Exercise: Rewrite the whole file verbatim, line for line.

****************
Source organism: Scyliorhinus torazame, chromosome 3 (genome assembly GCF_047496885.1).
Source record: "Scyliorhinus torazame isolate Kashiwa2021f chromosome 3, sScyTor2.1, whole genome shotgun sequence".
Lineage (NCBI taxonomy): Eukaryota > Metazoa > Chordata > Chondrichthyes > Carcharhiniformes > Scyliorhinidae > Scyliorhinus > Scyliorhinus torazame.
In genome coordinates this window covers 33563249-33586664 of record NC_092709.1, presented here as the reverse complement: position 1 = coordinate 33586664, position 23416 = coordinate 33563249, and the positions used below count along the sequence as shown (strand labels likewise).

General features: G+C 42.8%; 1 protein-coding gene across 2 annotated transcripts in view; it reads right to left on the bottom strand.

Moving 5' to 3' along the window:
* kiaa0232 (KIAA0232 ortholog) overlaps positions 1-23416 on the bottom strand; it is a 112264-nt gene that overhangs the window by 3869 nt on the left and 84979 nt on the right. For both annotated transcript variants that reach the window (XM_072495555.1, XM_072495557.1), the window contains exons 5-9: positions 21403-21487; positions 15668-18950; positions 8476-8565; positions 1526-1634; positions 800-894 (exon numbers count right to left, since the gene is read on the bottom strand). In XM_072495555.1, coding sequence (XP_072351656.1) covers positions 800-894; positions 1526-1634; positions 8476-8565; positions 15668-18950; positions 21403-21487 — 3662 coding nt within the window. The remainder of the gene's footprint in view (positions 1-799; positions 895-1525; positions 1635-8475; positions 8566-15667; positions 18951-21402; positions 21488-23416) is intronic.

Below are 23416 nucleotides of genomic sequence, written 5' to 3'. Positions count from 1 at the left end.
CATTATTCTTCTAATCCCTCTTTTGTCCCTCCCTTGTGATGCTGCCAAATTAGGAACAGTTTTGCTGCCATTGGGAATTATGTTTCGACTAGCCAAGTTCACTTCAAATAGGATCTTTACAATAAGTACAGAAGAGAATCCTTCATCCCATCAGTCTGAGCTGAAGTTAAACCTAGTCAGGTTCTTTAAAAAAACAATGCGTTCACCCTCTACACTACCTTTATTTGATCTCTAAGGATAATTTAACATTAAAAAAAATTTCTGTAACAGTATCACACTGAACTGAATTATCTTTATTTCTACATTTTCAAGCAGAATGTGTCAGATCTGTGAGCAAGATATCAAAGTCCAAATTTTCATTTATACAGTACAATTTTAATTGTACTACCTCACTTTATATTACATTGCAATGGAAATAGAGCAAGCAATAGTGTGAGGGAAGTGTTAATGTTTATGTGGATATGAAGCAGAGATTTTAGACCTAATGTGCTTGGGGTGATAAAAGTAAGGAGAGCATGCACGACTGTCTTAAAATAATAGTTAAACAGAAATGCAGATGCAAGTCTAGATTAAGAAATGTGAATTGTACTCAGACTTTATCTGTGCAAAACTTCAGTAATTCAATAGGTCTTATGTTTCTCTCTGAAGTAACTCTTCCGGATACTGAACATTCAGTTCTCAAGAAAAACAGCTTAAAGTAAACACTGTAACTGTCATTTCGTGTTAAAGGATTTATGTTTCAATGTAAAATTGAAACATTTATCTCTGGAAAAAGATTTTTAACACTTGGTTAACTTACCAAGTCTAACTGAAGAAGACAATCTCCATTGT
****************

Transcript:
Source organism: Scyliorhinus torazame, chromosome 3 (genome assembly GCF_047496885.1).
Source record: "Scyliorhinus torazame isolate Kashiwa2021f chromosome 3, sScyTor2.1, whole genome shotgun sequence".
Lineage (NCBI taxonomy): Eukaryota > Metazoa > Chordata > Chondrichthyes > Carcharhiniformes > Scyliorhinidae > Scyliorhinus > Scyliorhinus torazame.
In genome coordinates this window covers 33563249-33586664 of record NC_092709.1, presented here as the reverse complement: position 1 = coordinate 33586664, position 23416 = coordinate 33563249, and the positions used below count along the sequence as shown (strand labels likewise).

General features: G+C 42.8%; 1 protein-coding gene across 2 annotated transcripts in view; it reads right to left on the bottom strand.

Moving 5' to 3' along the window:
* kiaa0232 (KIAA0232 ortholog) overlaps positions 1-23416 on the bottom strand; it is a 112264-nt gene that overhangs the window by 3869 nt on the left and 84979 nt on the right. For both annotated transcript variants that reach the window (XM_072495555.1, XM_072495557.1), the window contains exons 5-9: positions 21403-21487; positions 15668-18950; positions 8476-8565; positions 1526-1634; positions 800-894 (exon numbers count right to left, since the gene is read on the bottom strand). In XM_072495555.1, coding sequence (XP_072351656.1) covers positions 800-894; positions 1526-1634; positions 8476-8565; positions 15668-18950; positions 21403-21487 — 3662 coding nt within the window. The remainder of the gene's footprint in view (positions 1-799; positions 895-1525; positions 1635-8475; positions 8566-15667; positions 18951-21402; positions 21488-23416) is intronic.

Below are 23416 nucleotides of genomic sequence, written 5' to 3'. Positions count from 1 at the left end.
CATTATTCTTCTAATCCCTCTTTTGTCCCTCCCTTGTGATGCTGCCAAATTAGGAACAGTTTTGCTGCCATTGGGAATTATGTTTCGACTAGCCAAGTTCACTTCAAATAGGATCTTTACAATAAGTACAGAAGAGAATCCTTCATCCCATCAGTCTGAGCTGAAGTTAAACCTAGTCAGGTTCTTTAAAAAAACAATGCGTTCACCCTCTACACTACCTTTATTTGATCTCTAAGGATAATTTAACATTAAAAAAAATTTCTGTAACAGTATCACACTGAACTGAATTATCTTTATTTCTACATTTTCAAGCAGAATGTGTCAGATCTGTGAGCAAGATATCAAAGTCCAAATTTTCATTTATACAGTACAATTTTAATTGTACTACCTCACTTTATATTACATTGCAATGGAAATAGAGCAAGCAATAGTGTGAGGGAAGTGTTAATGTTTATGTGGATATGAAGCAGAGATTTTAGACCTAATGTGCTTGGGGTGATAAAAGTAAGGAGAGCATGCACGACTGTCTTAAAATAATAGTTAAACAGAAATGCAGATGCAAGTCTAGATTAAGAAATGTGAATTGTACTCAGACTTTATCTGTGCAAAACTTCAGTAATTCAATAGGTCTTATGTTTCTCTCTGAAGTAACTCTTCCGGATACTGAACATTCAGTTCTCAAGAAAAACAGCTTAAAGTAAACACTGTAACTGTCATTTCGTGTTAAAGGATTTATGTTTCAATGTAAAATTGAAACATTTATCTCTGGAAAAAGATTTTTAACACTTGGTTAACTTACCAAGTCTAACTGAAGAAGACAATCTCCATTGT